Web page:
The southern corridor: competition for gas
Projects to bring gas from the Caspian region to Europe all have problems. One has gas but no Turkish transit rights, another has those but no gas, while the third, and the largest, has neither. And that is the one that the EC is devoting most time to.
The greater Caspian region has "gigantic potential" for gas production, with resources estimated at some 82 trillion cubic meters.
-- Wolfgang Peters, RWE
The fact that Russia is now considering delaying its South Stream project should come as good news for the three plans to bring gas from the Caspian into Europe. (See: Russia's long term plan for gas production, import and export (Bcm/yr).)
But none of the other projects are looking particularly promising either.
All the pipelines will eventually be needed, the argument goes, including South Stream, whose 30 billion cubic meters/year was due on line at about the same time as the same-sized Nabucco project.
South Stream was to have been financed from the balance sheet without the need to go to western banks and put up long-term export contracts as collateral; but now Gazprom, which last summer confidently spoke of the likelihood of oil at $250/barrel, cannot count too many chickens before they hatch.
Nabucco needs a transit agreement but crucially it also needs far more gas than is going to be produced in the near term. Iran is an obvious contender, geographically and geologically but not politically.
The change in government in the US might prove the first step in the long process of thawing relations between Iran and the western world, but even bringing Iran into the fold will not quickly solve Iran's own gas supply problem.
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The European Commission's talk of the European Union's buying gas at market prices from Azerbaijan puts that country in a good position to bargain with Russia.
The netback price from Baumgarten is not likely to yield as good a price for Baku as the price it receives from Russia, and Gazprom will have excellent intelligence about the price at Baumgarten through its participation in the gas hub company and gas exchange to be developed there.
But that provides the floor for Baku's price negotiations.
All are first among equals
Participants at Platts' 2nd Annual conference "Developing European Gas Supply Infrastructure" held in Vienna, November 3 asked how the various projects could be prioritized.
The time for investment decisions is approaching and the EU appears to have regrets over its earlier decisions to give its blessing to all planned projects and let the market players work out the details for themselves.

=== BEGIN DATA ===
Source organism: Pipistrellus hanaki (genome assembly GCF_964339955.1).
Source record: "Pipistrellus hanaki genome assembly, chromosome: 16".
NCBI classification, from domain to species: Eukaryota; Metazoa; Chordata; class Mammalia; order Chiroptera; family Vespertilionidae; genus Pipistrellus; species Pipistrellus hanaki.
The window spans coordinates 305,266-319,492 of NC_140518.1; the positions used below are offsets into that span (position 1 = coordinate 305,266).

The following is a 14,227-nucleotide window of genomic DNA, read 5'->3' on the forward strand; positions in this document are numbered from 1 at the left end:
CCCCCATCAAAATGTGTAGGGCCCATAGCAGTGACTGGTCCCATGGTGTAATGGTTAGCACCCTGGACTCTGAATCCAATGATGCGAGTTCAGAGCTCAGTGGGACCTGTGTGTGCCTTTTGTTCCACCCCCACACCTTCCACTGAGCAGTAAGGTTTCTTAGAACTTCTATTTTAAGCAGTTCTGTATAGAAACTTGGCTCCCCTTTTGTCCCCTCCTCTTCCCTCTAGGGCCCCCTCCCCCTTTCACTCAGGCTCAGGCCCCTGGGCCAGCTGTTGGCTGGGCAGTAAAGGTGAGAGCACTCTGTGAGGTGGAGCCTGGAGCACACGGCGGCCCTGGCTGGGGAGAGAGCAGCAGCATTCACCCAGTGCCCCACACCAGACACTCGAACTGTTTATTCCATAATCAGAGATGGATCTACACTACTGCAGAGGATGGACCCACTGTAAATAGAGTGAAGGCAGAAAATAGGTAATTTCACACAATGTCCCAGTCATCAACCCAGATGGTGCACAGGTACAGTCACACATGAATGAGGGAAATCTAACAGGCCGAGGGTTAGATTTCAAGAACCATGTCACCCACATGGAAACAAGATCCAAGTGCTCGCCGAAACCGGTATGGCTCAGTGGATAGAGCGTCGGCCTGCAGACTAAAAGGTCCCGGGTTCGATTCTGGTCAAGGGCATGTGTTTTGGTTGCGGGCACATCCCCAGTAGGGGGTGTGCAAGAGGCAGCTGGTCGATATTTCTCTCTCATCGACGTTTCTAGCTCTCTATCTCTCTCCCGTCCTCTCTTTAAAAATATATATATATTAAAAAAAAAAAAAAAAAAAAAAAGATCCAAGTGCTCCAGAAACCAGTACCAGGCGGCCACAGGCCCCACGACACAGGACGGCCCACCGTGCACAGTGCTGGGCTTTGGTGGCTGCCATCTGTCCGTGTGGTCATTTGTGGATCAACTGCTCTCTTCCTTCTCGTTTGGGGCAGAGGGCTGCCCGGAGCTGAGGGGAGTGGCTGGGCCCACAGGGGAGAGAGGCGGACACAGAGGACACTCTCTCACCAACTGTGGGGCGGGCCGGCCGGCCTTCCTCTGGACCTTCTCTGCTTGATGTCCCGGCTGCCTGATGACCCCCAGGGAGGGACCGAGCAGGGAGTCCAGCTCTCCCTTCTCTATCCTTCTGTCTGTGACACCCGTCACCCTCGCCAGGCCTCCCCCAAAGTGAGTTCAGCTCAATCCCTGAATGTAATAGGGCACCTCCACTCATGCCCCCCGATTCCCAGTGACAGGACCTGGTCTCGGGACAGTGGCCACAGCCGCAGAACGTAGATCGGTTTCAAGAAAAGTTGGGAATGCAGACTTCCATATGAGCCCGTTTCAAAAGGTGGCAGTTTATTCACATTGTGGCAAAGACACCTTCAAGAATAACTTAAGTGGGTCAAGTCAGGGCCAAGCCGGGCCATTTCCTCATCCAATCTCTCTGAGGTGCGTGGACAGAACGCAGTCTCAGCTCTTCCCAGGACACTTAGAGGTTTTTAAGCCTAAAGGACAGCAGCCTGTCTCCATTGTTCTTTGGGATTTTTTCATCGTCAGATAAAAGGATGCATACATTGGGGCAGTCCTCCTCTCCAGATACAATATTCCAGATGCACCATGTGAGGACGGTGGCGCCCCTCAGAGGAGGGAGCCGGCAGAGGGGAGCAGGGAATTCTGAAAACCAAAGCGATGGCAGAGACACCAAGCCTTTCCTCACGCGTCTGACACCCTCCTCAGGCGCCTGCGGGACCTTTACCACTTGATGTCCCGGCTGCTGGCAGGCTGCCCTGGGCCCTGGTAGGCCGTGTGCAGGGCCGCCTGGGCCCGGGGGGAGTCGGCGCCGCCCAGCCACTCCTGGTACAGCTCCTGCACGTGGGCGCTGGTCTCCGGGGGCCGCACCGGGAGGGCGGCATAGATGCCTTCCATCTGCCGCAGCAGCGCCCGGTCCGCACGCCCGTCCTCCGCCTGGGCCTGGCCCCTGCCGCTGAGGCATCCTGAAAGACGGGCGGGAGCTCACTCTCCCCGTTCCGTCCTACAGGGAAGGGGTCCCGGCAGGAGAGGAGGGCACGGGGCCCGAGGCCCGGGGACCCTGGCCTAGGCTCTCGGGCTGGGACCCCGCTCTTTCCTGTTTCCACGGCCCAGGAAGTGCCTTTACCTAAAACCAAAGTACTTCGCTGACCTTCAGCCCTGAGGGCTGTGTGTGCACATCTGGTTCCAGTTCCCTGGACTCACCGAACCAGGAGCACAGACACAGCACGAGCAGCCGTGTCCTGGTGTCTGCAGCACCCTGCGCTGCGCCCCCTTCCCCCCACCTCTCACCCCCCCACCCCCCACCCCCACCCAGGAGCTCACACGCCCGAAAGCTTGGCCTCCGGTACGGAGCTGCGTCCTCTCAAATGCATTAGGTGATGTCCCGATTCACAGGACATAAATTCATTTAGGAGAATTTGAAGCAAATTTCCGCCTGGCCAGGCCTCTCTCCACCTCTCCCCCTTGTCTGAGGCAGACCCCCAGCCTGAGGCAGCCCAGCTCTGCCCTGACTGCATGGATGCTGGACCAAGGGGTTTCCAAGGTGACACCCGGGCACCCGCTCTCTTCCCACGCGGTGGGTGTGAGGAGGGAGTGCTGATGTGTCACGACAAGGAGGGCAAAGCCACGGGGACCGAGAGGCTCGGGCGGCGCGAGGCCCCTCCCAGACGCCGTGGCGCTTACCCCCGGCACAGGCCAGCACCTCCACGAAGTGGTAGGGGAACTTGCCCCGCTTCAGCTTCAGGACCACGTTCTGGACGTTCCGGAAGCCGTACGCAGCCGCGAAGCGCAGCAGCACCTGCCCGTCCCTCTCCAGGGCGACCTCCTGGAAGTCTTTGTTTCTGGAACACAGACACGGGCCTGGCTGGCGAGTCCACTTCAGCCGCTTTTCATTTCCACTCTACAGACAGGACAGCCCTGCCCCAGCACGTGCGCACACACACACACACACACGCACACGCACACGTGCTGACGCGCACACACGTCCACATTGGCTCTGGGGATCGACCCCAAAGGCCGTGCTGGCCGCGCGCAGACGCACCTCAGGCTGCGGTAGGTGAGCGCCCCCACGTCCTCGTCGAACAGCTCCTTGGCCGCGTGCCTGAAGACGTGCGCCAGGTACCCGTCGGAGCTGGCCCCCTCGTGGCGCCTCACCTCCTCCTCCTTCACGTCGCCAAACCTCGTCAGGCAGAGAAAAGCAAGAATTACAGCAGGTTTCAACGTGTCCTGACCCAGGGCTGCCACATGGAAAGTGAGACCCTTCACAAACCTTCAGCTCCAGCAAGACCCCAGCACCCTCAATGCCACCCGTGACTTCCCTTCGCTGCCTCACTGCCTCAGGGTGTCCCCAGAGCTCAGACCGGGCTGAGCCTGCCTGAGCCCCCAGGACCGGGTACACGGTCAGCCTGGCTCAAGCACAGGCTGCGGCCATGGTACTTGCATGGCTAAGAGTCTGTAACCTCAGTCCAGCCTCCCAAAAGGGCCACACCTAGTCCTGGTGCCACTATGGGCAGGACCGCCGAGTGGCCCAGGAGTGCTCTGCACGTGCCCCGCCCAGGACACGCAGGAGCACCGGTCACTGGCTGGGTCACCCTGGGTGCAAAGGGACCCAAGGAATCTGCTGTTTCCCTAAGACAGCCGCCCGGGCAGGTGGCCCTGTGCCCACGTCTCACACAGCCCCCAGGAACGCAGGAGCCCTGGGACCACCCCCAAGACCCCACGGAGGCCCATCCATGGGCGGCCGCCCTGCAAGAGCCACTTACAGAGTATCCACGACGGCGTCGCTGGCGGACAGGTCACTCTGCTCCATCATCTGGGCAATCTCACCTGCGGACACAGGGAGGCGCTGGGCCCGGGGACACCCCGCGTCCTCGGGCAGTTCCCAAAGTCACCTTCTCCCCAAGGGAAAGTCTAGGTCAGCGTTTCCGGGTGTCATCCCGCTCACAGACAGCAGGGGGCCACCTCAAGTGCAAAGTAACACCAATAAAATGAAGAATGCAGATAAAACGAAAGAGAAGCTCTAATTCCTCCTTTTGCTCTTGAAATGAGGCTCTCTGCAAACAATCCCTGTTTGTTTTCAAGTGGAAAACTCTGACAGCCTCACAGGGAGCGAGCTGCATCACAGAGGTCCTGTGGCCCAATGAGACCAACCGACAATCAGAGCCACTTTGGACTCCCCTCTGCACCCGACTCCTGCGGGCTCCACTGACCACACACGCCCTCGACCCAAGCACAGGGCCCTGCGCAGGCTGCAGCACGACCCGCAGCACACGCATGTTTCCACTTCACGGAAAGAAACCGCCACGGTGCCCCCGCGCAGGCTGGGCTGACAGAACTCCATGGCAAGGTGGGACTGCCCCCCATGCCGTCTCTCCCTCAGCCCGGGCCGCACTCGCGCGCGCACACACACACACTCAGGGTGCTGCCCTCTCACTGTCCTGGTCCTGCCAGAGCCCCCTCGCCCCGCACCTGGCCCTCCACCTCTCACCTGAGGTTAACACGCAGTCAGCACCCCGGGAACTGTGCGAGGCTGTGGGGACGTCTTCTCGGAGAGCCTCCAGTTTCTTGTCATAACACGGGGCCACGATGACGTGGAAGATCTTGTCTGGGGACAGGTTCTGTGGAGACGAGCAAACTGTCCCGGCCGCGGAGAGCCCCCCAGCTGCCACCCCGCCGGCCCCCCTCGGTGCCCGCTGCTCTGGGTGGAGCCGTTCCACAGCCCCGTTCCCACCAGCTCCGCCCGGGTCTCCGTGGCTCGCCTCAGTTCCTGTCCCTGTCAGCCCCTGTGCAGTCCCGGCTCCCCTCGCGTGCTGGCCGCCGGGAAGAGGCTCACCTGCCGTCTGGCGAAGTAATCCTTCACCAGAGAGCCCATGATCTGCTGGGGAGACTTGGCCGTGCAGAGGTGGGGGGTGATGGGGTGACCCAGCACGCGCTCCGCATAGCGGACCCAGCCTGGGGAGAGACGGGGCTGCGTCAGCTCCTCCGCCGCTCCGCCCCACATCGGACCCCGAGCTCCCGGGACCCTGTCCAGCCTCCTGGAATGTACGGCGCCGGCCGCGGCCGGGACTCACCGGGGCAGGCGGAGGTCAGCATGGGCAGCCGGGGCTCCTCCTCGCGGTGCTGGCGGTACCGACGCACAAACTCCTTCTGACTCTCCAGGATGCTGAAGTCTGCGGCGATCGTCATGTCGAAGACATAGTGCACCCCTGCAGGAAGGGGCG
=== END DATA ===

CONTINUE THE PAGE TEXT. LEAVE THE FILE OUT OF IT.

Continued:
Shareholders of the planned 31 billion cubic meter Nabucco pipeline, the up to 12 Bcm/year Interconnector Turkey-Greece-Italy (ITGI) led by Italy's Edison, and the 10 Bcm/year Trans-Adriatic Pipeline led by Swiss EGL and Norway's StatoilHydro, were among those participating there.
Conversely, the second two project owners are probably wishing that the EC would focus on the more advanced projects than on the Nabucco scheme.
The chief origination officer for gas at Germany's RWE Supply & Trading Wolfgang Peters said that eventually all three projects would be needed.
RWE is a sixth, equal member of the consortium, along with Austria's OMV, Hungary's MOL, Romania's Transgaz, Bulgaria's Bulgargaz and Turkey's Botas.
In the short term, however, the various projects to bring gas from the Caspian region are in fact competing for the same reserves that can be brought into immediate production, he said. (See: Proposed and existing gas export routes to the west.)
The greater Caspian region has "gigantic potential" for gas production, with resources estimated at some 82 trillion cubic meters, compared with just 6 Tcm in Norway, according to Peters.
"But to fill a pipeline we need not just resources, we need readily producible reserves... and there are not enough of those now." Producible reserves in the region amount to only some 15-20 Bcm/year from Azerbaijan by 2020, Peters said.
However, this Azeri supply "has been sold many times already," Peters said in reference to the fact that Nabucco and IGTI are counting on the same reserves, but that Turkey and Georgia also have claims on the supplies.
EGL has a deal to buy some gas from Iran, which brings its own dilemmas.
While they compete for resources on the supply side, Peters also noted that all the planned infrastructure projects here and elsewhere, such as the Nord Stream project to bring gas to Germany from Russia under the Baltic Sea, "by and large correlate with projected demand growth." (See: Russian gas infrastructure: the main arteries of future exports.)
By 2020, demand in the EU should be some 200 Bcm/year higher than it is now, he said, roughly in line with the capacity of planned infrastructure projects. RWE's own demand is set to grow from some 40 Bcm/year to about 60 Bcm/year in the next three to four years, he said.
Next page: Setting priorities and transit terms
Created: November 20, 2008
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